A week ago I walked through the new books section in my local library and pulled out a few titles that interested me. Before I moved on to the check-out desk it occurred to me that the two books I held in my hand and the last two I’d borrowed all had one thing in common—they were approximately 200 pages or less.
It’s not uncommon for mystery readers to finish a book and think it should be at least a hundred pages shorter, perhaps two hundred. This comment shows up in reviews official and unofficial, and in general conversation. The same comment less often but predictably shows up in reviews of other forms of fiction and nonfiction. But apparently no one is listening. Editors and publishers have embraced the idea that readers buy their books by the pound, and therefore, the more pages, the better. I disagree. Length has nothing to do with a good story. My reading choices at the moment are an eclectic mix that underscores how much quality can be packed into two hundred pages.
I spent an enjoyable evening with The Cellar by Minette Walters. I haven’t read anything by her in a while, and was glad to find she hasn’t lost her touch. A well-to-do African family immigrates to England, bringing with them an orphan girl as their daughter. Only she’s not their daughter, and she lives the life of a slave—until the younger son in the family goes missing.
Next up I learned I could change my life (in two hundred and six pages), according to The Life-Changing Magic of Tidying Up by Marie Kondo. I believe in taking good advice when I encounter it, so I went to my closet and kept only those things that truly sparked joy. I now have three pairs of khakis, four pairs of black pants and two black skirts and numerous blue tops and black turtlenecks. I have one black-and-white jacket and three blue jackets/sweaters. Fortunately, I have six months to make it through the entire process, by which time I will be wearing nothing but khakis and turtlenecks.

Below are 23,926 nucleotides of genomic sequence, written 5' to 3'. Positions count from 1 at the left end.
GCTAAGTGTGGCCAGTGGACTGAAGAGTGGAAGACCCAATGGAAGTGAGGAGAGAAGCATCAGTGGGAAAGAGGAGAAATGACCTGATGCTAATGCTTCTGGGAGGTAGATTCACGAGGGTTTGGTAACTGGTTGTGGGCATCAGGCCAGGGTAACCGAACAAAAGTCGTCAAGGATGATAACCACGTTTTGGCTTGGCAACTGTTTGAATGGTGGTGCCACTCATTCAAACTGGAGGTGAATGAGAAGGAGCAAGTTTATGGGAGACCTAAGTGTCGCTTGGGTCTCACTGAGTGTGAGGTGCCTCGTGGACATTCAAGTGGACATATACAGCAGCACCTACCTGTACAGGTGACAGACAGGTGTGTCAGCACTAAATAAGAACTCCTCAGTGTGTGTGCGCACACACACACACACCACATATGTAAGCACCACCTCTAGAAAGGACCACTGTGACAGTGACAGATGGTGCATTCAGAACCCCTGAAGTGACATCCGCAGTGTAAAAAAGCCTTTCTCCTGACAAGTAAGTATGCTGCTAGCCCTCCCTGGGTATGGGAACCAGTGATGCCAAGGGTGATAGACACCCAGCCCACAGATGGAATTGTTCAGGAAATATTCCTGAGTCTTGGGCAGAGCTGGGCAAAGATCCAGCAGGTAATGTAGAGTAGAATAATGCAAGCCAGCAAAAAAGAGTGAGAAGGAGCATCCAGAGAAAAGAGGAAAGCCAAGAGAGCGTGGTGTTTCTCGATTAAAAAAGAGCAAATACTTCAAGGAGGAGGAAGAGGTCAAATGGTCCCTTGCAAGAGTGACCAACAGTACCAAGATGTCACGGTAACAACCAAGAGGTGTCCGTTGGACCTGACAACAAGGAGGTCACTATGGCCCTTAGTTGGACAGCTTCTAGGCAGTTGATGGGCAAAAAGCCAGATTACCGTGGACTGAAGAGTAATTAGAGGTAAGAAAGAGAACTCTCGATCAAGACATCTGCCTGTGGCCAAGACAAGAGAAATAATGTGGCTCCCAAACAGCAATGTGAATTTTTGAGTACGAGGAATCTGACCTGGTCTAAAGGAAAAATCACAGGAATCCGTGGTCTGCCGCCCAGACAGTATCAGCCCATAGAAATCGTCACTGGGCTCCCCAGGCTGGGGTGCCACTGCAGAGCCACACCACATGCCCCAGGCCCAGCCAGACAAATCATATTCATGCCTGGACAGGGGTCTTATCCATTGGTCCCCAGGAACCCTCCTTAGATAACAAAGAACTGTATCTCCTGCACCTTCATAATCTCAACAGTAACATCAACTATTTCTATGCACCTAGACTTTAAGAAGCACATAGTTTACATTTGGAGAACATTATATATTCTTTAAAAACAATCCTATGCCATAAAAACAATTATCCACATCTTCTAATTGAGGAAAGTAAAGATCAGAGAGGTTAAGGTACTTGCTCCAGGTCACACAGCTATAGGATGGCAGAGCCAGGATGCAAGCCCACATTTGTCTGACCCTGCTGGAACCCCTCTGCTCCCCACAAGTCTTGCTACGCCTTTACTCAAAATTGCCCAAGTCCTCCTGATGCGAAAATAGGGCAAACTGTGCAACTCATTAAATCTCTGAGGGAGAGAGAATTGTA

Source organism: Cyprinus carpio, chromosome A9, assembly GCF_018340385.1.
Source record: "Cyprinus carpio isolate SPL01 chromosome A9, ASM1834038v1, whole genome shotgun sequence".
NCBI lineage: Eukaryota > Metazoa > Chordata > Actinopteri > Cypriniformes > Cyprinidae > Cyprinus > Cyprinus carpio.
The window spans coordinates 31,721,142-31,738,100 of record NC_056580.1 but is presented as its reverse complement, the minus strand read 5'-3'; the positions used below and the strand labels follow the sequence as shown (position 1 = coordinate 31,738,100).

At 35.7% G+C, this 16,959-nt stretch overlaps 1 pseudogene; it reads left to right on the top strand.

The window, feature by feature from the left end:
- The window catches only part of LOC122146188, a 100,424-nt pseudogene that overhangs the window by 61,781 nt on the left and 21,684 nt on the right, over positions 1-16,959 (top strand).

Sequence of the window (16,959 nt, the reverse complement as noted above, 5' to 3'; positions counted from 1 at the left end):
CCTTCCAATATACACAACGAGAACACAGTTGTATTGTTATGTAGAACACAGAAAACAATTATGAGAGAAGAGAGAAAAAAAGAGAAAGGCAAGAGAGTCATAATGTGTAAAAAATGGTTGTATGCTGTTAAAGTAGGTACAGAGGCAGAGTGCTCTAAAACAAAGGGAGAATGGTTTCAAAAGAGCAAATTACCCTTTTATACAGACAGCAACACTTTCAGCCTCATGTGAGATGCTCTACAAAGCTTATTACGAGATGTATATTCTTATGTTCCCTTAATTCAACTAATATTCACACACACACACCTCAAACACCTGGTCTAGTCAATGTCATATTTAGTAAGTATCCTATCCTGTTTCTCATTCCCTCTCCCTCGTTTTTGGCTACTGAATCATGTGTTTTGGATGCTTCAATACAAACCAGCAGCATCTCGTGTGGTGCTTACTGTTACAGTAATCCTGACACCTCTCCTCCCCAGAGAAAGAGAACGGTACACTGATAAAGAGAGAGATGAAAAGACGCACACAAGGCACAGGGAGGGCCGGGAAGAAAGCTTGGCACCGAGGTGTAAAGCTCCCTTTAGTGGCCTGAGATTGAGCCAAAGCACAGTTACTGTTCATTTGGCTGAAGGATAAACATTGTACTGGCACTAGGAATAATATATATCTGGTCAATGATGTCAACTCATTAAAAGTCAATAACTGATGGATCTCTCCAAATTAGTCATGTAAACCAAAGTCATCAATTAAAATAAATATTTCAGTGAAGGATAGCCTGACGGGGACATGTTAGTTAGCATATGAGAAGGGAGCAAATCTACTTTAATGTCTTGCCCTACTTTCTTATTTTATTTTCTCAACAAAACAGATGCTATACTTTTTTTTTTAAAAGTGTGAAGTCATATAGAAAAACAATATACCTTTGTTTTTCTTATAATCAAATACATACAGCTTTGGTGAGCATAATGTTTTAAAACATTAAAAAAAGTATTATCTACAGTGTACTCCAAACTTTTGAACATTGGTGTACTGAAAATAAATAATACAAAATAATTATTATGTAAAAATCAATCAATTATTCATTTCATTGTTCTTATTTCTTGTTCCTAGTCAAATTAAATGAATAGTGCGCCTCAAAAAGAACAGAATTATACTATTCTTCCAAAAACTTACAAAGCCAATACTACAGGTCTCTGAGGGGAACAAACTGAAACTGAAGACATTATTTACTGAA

Less of a contrast than you might think because of the personal tone is my current read, Essays after Eighty by Donald Hall. To my great delight, the author offers writing and editing advice that is as pure and as succinct as any I have ever come across. The essays are leisurely, thoughtful, and captivating.
Next is Hemingway in Love: His Own Story, A Memoir by A.E. Hotchner. I haven’t begun this yet, but I’ve read the blurbs and cover copy a number of times and I suspect I’ll enjoy this book immensely.
Four books. Each two hundred pages.
I could add to this list, but it’s not necessary. Anyone who reads widely can name any number of books that come in at two hundred pages or less. My point is only that sometimes, and oftentimes, less is more.